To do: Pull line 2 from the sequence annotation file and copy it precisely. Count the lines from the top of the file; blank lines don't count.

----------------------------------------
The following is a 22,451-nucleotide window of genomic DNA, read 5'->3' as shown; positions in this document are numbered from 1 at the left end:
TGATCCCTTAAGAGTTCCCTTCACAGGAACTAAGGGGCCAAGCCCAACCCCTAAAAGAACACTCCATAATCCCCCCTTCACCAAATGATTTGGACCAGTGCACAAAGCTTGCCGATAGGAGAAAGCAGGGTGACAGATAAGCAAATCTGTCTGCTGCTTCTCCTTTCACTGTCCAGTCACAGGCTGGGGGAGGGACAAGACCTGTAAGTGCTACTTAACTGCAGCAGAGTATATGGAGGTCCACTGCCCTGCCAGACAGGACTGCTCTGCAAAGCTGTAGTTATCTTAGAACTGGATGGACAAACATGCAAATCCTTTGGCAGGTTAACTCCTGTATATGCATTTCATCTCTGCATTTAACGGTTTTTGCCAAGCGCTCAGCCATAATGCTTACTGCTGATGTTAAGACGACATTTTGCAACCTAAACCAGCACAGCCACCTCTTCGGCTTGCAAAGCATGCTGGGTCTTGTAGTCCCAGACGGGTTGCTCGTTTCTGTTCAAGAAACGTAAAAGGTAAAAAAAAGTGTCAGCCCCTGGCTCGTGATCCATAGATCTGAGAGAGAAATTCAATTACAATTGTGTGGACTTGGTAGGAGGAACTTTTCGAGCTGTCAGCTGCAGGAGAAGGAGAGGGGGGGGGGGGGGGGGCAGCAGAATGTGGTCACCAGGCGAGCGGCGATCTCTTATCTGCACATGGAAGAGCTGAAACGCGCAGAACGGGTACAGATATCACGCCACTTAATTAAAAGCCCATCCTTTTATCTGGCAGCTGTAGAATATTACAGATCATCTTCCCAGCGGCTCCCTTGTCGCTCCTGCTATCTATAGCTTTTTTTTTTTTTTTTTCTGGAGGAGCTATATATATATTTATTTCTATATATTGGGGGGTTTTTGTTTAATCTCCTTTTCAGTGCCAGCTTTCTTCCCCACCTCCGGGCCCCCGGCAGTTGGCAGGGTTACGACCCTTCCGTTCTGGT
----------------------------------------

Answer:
TGATCCCTTAAGAGTTCCCTTCACAGGAACTAAGGGGCCAAGCCCAACCCCTAAAAGAACACTCCATAATCCCCCCTTCACCAAATGATTTGGACCAGTGCACAAAGCTTGCCGATAGGAGAAAGCAGGGTGACAGATAAGCAAATCTGTCTGCTGCTTCTCCTTTCACTGTCCAGTCACAGGCTGGGGGAGGGACAAGACCTGTAAGTGCTACTTAACTGCAGCAGAGTATATGGAGGTCCACTGCCCTGCCAGACAGGACTGCTCTGCAAAGCTGTAGTTATCTTAGAACTGGATGGACAAACATGCAAATCCTTTGGCAGGTTAACTCCTGTATATGCATTTCATCTCTGCATTTAACGGTTTTTGCCAAGCGCTCAGCCATAATGCTTACTGCTGATGTTAAGACGACATTTTGCAACCTAAACCAGCACAGCCACCTCTTCGGCTTGCAAAGCATGCTGGGTCTTGTAGTCCCAGACGGGTTGCTCGTTTCTGTTCAAGAAACGTAAAAGGTAAAAAAAAGTGTCAGCCCCTGGCTCGTGATCCATAGATCTGAGAGAGAAATTCAATTACAATTGTGTGGACTTGGTAGGAGGAACTTTTCGAGCTGTCAGCTGCAGGAGAAGGAGAGGGGGGGGGGGGGGGGGCAGCAGAATGTGGTCACCAGGCGAGCGGCGATCTCTTATCTGCACATGGAAGAGCTGAAACGCGCAGAACGGGTACAGATATCACGCCACTTAATTAAAAGCCCATCCTTTTATCTGGCAGCTGTAGAATATTACAGATCATCTTCCCAGCGGCTCCCTTGTCGCTCCTGCTATCTATAGCTTTTTTTTTTTTTTTTTCTGGAGGAGCTATATATATATTTATTTCTATATATTGGGGGGTTTTTGTTTAATCTCCTTTTCAGTGCCAGCTTTCTTCCCCACCTCCGGGCCCCCGGCAGTTGGCAGGGTTACGACCCTTCCGTTCTGGT